Probiotics.  Populating my gut with a healthy array of bacteria. Enough said.  My father sent me Dr. Ohhira’s Probiotics 12 Plus Formula several months ago, and I really love it.

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8 Responses to “A Discussion of Supplements”

  1. I’ve just gotten on a good supplement regimen, and here’s what I take:

    -5000 IU Vitamin D3, Bluebonnet Brand
    -2000 mg Vitamin C, Bluebonnet
    -Calcium (1000mg), Magnesium (400mg), Zinc (15mg) multivitamin, Bluebonnet
    -Probiotic (still looking for a fave, may try V’s)
    -Experimenting with fish oils; much prefer caplets but am convinced oil is better for you. Currently trying Carlson Norweigan Cod Liver Oil, 1 tsp/day

    Note: the really knowledgeable vitamin guy I last talked with at Whole Foods recommended Bluebonnet Brand because they don’t use anything weird to either supplement the vitamins or encapsulate them. He had negative things to say about NOW brand, primarily that they’re cheaper for a reason (fillers). This is only one guy’s opinion, but he’s right about everything else he said (helped my bro heal from swine flu in 2 days) so I believe him and try to avoid NOW brand.

    Now (ha), questions for the rest of you:
    1) Ryon, what does K2 DO for you? Why is it so important?
    2) V, on MSM – 20 caplets a day?! Is that a normal dose?

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  2. Crystal mentioned the merits of MSM but horse pills scare me. V-is it worth it and have you yielded results from MSM?

    Thanks

    B

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  3. To answer your questions:
    1) Yes, I am taking a normal dosage of MSM. In order to see results, it is recommended to take between 4-20 grams/day. I’m willing to bet that if you are/have been taking MSM in tablet form combined with glucosamine and/or chondroitin, you probably haven’t been getting enough. If you don’t like taking so many pills, Vibrant Life also sells MSM in powder form, and you can just take a few heaping teaspoons in water.

    2) Horse pill?? As far as I know, MSM has only recently (within the past 10 years) been used on horses. There are more than 30 years of tests from institutions like Oregon Health Science University that shows the LD-50 rating (lethal dose) to be comparable to that of WATER.

    You should be more worried about taking Tylenol/Acetaminophen (toxic if you exceed 4 grams/day) and Advil/Ibuprofen (toxic if you exceed 2.4 grams/day). I recently had a patient who put herself in renal failure through long-term/excessive use of ibuprofen.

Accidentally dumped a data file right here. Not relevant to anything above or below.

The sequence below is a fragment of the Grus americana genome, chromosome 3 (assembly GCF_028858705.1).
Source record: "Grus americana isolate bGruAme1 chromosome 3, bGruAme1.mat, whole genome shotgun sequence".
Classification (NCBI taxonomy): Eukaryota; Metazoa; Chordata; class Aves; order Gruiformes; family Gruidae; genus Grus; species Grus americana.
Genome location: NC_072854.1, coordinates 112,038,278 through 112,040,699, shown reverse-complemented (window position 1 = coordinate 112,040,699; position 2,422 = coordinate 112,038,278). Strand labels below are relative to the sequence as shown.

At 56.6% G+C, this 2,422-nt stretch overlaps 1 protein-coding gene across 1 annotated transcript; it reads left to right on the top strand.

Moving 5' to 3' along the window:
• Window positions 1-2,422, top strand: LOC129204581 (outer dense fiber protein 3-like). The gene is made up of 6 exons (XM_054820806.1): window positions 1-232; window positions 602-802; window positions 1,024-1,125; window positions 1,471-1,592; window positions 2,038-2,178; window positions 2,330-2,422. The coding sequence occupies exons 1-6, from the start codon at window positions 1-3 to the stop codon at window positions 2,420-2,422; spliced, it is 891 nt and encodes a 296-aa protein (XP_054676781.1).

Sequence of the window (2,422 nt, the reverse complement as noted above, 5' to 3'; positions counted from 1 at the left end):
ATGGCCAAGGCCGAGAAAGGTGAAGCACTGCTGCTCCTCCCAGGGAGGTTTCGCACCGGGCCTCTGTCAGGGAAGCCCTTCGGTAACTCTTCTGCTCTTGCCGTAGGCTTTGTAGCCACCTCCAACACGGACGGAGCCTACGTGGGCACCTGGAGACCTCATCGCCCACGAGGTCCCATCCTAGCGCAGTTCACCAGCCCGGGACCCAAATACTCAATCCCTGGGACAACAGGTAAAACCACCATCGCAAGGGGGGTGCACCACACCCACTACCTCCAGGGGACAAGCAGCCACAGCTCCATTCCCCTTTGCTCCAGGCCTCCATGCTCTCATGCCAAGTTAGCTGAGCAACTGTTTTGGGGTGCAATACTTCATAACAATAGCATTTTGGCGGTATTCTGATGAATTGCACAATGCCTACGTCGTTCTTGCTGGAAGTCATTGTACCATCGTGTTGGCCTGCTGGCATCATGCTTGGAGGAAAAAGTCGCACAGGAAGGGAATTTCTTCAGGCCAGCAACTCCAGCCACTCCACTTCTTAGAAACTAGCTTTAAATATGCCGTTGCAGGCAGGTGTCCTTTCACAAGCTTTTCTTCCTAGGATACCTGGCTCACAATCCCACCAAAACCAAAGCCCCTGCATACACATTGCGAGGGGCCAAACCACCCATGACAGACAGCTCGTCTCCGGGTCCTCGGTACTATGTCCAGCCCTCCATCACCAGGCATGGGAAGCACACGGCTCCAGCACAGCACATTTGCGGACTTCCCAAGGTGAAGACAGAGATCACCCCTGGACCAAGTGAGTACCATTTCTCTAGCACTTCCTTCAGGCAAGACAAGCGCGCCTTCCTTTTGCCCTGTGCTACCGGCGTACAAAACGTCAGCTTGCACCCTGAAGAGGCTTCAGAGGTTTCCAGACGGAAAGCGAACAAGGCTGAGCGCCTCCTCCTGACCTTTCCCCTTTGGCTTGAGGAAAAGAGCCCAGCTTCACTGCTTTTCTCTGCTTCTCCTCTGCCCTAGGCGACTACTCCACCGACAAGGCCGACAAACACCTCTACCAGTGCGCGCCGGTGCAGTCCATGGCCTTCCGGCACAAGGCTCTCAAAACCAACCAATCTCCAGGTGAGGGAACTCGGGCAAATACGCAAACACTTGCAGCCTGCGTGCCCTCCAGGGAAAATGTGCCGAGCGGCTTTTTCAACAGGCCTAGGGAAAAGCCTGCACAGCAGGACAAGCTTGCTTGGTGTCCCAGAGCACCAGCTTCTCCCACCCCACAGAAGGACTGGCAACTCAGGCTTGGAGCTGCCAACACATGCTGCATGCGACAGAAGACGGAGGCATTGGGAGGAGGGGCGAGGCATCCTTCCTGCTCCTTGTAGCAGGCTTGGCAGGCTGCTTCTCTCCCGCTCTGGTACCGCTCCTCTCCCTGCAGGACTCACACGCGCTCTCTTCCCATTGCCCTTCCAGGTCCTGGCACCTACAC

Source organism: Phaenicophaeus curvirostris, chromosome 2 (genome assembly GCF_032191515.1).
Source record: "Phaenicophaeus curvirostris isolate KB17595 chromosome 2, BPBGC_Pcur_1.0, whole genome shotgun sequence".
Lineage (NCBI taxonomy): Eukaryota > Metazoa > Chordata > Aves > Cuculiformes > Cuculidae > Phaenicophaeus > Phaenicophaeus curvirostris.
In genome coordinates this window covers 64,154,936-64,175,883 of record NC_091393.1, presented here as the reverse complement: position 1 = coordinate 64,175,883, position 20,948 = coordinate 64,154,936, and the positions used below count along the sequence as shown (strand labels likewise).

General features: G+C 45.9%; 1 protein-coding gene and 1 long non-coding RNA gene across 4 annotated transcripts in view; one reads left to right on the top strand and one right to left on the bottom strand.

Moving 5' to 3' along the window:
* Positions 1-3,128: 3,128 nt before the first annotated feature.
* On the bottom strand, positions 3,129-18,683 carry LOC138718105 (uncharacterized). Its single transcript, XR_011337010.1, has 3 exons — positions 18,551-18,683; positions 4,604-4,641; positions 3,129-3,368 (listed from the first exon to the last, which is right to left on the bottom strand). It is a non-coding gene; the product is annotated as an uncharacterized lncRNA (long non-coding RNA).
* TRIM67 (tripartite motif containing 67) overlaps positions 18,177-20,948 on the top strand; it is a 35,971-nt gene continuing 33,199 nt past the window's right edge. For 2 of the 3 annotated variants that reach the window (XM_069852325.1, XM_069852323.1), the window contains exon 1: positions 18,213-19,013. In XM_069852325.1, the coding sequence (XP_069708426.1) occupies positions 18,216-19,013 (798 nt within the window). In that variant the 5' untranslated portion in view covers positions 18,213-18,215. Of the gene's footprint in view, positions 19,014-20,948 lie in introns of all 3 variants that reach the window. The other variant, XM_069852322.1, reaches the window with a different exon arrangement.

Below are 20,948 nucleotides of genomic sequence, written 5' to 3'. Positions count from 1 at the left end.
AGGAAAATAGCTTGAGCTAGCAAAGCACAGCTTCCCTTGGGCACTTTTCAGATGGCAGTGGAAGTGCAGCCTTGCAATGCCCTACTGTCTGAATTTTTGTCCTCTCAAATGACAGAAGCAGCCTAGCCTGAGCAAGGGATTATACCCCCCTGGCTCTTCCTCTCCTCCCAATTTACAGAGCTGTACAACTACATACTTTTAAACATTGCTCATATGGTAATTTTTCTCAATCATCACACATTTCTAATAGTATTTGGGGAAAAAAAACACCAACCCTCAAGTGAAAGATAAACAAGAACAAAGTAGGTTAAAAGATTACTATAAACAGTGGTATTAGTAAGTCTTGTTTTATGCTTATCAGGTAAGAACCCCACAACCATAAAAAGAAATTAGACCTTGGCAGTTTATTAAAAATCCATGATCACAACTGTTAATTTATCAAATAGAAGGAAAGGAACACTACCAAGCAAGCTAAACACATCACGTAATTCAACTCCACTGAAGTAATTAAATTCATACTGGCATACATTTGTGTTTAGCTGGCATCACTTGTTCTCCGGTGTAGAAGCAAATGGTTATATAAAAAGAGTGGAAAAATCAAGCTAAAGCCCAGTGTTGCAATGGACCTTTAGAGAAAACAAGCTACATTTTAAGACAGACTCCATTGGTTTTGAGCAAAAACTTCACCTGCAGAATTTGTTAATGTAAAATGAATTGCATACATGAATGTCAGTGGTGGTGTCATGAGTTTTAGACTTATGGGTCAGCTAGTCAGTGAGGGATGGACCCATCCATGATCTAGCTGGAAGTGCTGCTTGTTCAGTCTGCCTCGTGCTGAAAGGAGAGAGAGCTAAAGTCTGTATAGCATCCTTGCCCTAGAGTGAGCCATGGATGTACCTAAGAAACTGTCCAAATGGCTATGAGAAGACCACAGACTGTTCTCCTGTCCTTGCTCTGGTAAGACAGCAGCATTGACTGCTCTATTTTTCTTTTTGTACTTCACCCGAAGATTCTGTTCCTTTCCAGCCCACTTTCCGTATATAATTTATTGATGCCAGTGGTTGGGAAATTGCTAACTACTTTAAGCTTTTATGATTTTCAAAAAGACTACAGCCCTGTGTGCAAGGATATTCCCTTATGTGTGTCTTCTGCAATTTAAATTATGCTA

3) Results? As I mentioned earlier, MSM was a life-saver in college. It drastically reduced the pain I muscle and joint pain that I had. Although I no longer put the same type of stress on my body that I did in college, I continue to take MSM for its NATURAL anti-inflammatory properties. As sulfur is needed for many hormones, enzymes, antibodies, and anti-oxidants; it also has numerous other health benefits. Did I mention it makes your hair grow faster too???

    I definitely recommend MSM as a supplement, however, you need to be sure that you’re taking an adequate AMOUNT in the proper FORM. If you’ll notice, there is a bit of a trend in my discussion of supplements…..FORM matters!

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  4. I should also mention that MSM can be taken in much higher dosages (i.e. 21 to 40 grams/day), but only under the supervision of a doctor as it does have blood-thinning effects at these levels.

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  5. I, too, take Fish Oil (7, 1000mg capsules/day) & Vitamin D3 (2000 IU/day). In addition, I take 3 to 5 capsules of Perfect Food Super Green Formula to get a boost of green stuff (and Probiotics, too) that I might miss out on during my days of unbalanced meal planning. That stuff has saved (SAVED!) my digestive tract. I also drink Natural Calm, a magnesium supplement, each night. If anything, it’s an important supplement and a nice pre-bed ritual.